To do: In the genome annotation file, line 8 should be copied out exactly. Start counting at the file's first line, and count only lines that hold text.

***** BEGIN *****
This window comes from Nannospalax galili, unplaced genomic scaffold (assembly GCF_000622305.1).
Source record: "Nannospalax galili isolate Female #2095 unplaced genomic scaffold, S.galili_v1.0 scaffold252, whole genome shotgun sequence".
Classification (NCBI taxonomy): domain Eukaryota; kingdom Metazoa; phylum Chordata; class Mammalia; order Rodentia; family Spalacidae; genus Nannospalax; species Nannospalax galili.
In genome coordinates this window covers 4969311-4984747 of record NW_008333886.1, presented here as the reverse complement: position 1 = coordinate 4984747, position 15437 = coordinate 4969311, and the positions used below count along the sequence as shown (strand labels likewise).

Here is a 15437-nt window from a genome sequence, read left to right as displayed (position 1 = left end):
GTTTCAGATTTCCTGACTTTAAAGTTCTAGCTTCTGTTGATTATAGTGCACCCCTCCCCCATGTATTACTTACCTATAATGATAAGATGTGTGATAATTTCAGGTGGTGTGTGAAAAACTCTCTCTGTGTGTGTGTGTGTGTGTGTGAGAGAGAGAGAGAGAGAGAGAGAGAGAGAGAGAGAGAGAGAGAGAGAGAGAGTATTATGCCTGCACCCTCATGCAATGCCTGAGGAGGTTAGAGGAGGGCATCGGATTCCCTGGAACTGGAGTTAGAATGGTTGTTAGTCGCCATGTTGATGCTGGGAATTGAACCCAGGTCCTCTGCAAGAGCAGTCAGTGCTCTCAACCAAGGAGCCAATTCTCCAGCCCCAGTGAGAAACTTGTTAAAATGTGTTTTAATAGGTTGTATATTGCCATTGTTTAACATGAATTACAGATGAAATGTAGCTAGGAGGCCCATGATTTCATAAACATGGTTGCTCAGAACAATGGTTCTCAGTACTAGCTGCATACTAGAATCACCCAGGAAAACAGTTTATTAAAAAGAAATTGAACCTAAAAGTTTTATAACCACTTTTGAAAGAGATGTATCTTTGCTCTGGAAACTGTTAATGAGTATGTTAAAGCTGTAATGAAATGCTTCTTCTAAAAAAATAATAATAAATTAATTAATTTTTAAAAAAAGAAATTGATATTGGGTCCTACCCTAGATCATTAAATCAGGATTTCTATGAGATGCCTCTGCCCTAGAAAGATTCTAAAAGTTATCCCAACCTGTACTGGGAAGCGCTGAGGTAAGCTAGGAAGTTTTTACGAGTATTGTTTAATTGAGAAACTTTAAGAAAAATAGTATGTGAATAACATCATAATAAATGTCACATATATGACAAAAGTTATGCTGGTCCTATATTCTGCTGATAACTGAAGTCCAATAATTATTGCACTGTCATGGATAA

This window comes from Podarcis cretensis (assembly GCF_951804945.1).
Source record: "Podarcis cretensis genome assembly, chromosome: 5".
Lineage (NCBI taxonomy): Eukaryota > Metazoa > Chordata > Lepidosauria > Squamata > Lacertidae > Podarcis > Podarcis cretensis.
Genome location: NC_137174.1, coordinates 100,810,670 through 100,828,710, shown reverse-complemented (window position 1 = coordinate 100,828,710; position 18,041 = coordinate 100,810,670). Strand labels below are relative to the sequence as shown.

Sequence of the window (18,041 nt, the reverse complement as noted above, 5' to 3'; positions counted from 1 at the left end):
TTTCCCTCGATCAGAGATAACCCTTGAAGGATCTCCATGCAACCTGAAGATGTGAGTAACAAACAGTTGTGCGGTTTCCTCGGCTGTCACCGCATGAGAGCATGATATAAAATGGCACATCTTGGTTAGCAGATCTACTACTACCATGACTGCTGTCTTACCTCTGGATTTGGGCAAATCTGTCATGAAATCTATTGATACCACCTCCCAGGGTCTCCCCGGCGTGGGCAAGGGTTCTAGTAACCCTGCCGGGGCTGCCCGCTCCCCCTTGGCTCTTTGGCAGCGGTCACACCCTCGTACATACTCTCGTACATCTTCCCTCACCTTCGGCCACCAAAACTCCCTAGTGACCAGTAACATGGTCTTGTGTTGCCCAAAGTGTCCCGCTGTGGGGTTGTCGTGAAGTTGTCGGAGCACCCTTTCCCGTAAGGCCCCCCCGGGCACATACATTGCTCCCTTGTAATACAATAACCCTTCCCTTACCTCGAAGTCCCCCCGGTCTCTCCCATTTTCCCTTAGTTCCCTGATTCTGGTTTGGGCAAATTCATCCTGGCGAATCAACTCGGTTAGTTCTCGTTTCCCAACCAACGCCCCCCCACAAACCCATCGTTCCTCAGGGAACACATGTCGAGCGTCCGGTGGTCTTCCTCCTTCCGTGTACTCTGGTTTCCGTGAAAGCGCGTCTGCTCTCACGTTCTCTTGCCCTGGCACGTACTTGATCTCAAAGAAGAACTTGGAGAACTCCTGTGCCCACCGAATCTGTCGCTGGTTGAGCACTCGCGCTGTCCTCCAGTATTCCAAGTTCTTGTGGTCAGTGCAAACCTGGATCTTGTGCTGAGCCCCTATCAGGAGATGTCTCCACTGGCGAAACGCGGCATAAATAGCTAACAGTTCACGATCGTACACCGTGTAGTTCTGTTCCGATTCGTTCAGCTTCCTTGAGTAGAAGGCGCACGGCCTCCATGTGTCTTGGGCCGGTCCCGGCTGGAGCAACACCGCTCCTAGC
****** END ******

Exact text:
Source record: "Podarcis cretensis genome assembly, chromosome: 5".